I would like to suggest that, contrary to the normal practice of ignorind relevant portions of the lore to the inquirer. Parts of the cosmological

    Buddhist cosmology or relegating it to footnotes, it be seen as providingt scheme will come to life

    in

    some of the rituals and myths documented in

    a nice entry into

    the

    universe

    of

    religion.

    It

    has many facets:

    it

    first of

    l l ~

    later chapters.

    gives a picture of the universe in terms of space, time and matter;[ Thailand itself is the home of a cosmological treatise written in 1345

    secondly, it translates this physical universe into a pantheon of d e i t i e s , ~

    by

    the heir apparent to the throne of Sukhodaya (who later became

    humans, animals and demons to which can be attributed ethica l andr King Lut ai). This work entitled Trai bhumikatha ( The History of the

    moral qualities; finally, the cosmology gives a dynamic picture of

    thef;

    Three Worlds ), while written

    in

    Siamese, was entirely based on Pali

    nature, workings and purpose of the universe in terms of the motiont

    works

    (Coedes 1957)·

    I t

    brought together, however, various fragments

    of the personifications in the pantheon, this motion up and down

    and?;

    and passages

    in

    a single work which appears to have been the first syste

    bursting out of the universe altogether) being conceived

    in

    terms o t· matic treatise on Buddhist cosmology.

    t

    not only contained the traditional

    ethical and spiritual force and energy.

    Thus

    it might be said that t h e ~ cosmology

    but

    also used

    it

    as a vehicle for moral dissertations and to

    cosmological scheme says figuratively and

    in

    terms of metaphorical

    imagest·

    present a picture of o n r c h y ~ c o n f o r m i n g to Buddhis t ideals.

    the same kind of thing which is stated in abstract terms in the

    d o c t r i n e . ~

    Again, in 1776, Phya Tak, who recovered Thailand from the Burmese,

    The

    basic doctrinal concepts

    of

    Buddhism such as

    karma

    (ethical causation),

    t

    compiled a sta ndard Siamese work

    on

    Buddhist cosmology.

    It

    was called

    34

    f

    35

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    Traiphoom,

    ran to sixty volumes, and was no doubt based on classical

    Cosmology

    sources (Thomps on

    1941,

    p. 624 . l The six heavens ( deva loka )

    Although the Buddhist· cosmology in its broad outlines shows much t The first heaven is below the summit of Mt

    Meru

    and is the residence

    simi Iarity to the Hindu version, it expresses variations and systematization g of the four guardians of he world ( okapala . The second heaven (Tavatinsa/

    in

    terms of Buddhism s own religious world view. Hence it should be

    f

    Tawutisa) is on the summit of Mt Meru, over which presides god Sakka

    treated in its own right. f

    or

    Indra. These two heavens must, in fact, be taken together because

    According to Buddhist cosmology, the re are innumerable world systems f Indra presides over the four guardians; and together they impinge on

    or

    galaxies. Each system has its own

    sun

    and moon,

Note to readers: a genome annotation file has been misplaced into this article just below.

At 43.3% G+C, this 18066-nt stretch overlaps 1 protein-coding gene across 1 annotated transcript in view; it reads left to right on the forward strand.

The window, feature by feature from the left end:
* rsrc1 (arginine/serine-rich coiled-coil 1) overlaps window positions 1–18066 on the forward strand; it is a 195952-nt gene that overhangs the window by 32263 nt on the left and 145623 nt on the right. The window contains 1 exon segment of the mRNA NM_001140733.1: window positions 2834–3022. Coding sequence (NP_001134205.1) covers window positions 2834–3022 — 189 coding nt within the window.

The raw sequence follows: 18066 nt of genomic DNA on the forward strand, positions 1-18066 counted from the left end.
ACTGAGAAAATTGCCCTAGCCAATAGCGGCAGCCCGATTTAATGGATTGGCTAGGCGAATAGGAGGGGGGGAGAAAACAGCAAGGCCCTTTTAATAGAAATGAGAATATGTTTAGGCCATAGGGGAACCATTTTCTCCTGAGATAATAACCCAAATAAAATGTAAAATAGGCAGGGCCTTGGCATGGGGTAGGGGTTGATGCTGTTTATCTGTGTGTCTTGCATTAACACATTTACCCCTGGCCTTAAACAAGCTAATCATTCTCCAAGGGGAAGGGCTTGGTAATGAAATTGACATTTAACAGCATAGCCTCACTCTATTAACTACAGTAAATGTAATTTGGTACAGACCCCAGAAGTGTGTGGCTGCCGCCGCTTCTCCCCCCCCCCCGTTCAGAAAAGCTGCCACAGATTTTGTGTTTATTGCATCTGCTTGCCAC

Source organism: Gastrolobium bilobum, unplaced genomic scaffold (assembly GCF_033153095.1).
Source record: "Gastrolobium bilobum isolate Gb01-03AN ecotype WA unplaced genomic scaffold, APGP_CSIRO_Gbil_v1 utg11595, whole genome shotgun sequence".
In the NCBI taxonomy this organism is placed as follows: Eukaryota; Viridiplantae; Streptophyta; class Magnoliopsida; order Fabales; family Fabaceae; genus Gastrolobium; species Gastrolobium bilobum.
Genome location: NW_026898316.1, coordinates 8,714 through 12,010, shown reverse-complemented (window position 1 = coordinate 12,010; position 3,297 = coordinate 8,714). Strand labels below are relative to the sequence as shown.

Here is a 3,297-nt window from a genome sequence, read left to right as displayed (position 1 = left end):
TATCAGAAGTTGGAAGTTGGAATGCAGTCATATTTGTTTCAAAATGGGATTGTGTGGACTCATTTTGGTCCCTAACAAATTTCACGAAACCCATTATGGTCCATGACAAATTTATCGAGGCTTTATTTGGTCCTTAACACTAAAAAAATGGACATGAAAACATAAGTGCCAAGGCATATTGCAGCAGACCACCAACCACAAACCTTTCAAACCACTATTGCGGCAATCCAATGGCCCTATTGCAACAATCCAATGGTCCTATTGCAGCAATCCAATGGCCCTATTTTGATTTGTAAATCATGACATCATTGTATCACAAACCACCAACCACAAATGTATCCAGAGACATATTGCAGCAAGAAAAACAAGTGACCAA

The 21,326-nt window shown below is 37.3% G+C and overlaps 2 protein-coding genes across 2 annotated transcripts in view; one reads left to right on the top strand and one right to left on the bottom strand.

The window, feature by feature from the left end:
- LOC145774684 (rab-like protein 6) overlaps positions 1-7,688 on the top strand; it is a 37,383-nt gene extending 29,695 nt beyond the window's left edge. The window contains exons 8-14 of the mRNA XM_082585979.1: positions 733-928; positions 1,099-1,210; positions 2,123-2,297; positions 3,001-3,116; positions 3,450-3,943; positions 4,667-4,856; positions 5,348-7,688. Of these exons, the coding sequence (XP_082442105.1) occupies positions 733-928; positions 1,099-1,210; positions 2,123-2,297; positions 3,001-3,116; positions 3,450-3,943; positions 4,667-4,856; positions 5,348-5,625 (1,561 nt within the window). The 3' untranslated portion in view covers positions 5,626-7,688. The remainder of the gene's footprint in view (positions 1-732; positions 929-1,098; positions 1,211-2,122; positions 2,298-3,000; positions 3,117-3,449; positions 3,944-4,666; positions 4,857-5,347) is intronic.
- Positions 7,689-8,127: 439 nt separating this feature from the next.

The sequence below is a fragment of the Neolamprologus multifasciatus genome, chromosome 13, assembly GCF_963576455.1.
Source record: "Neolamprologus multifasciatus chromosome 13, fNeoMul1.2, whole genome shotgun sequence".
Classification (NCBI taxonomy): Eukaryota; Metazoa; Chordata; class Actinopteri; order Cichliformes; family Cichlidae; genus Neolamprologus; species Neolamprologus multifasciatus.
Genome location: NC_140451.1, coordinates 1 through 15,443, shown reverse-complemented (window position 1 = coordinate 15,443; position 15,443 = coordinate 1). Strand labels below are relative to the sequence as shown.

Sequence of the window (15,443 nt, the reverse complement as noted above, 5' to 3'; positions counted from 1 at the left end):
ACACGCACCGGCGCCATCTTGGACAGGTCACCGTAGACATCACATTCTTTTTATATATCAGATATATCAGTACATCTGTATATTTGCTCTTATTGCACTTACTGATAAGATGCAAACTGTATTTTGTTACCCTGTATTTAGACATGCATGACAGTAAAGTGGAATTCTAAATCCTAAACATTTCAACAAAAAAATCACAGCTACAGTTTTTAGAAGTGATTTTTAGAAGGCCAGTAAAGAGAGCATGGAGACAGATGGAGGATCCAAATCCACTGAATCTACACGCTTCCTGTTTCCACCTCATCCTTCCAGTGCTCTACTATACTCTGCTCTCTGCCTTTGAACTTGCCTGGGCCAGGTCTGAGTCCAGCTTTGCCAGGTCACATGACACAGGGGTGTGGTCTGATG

and

    its ear th containing

    J

    the world

    of men and

    animals. n myth and ritual

    Indra

    always appears

    continents and oceans, with a mountain

    in

    the centre called

    Mt

    Meru.

    j

    as the presiding deity.

    Upwards from the mountain extend the heavens, downwards the hells.

    t

    Around and

    just

    below Indra s abode at the summit of Mt Meru are

    These world systems are periodically destroyed and re-formed in cycles V the four mansions of the world guardians.

    1

    The palace to the east is that

    of vast stretches of time kalpa)-in modern astro-physics this charac-, of Dhrita-rashtra (Dhratarashtra), King of the Gandharvas (choristers

    terization would be called the theory of the pulsating universe. . r and musicians) who guard the eastern domain of the world and minister

    The world system consists of thirty-one planes of existence divided l to the pleasure of all gods. They wear white garments and are mounted

    into three major categories: kama loka (in which there is form and sensual f on white horses and wield swords and shields of crystal.

    On

    the south is

    desire (pleasure and pain)); rupa loka (in which there is form but

    n o ~

    the palace of Virudhaka (Virudha) whose attendants are

    the

    Kumbandas,

    sensual enjoyment, only a kind of intellectual enjoyment); and the arupa i monsters of immense size and ugly form. They wear blue garments, are

    loka (in which there is no perceptible bodily form and no sensation). The f mounted on blue horses, and their swords and shields are made of sapphire.

    order

    in

    which they are presented here is hierarchical from the lowest

    f

    They guard the southern division

    of

    the world.

    The

    palace

    of

    Virupaksha

    to

    the highest. We may note

    that

    the scheme is based on a

    p r o g r e s s i o n ~

    stands in the west

    and

    he is the King of the N agas. Their colour is red;

    from corporeality to incorporeality, from body to intellect. fr they wear red garments, ride red horses, carry weapons of coral and

    These three major planes of existence subdivide into the thirty-one? flaming torches. They are the guardians of the western portion of the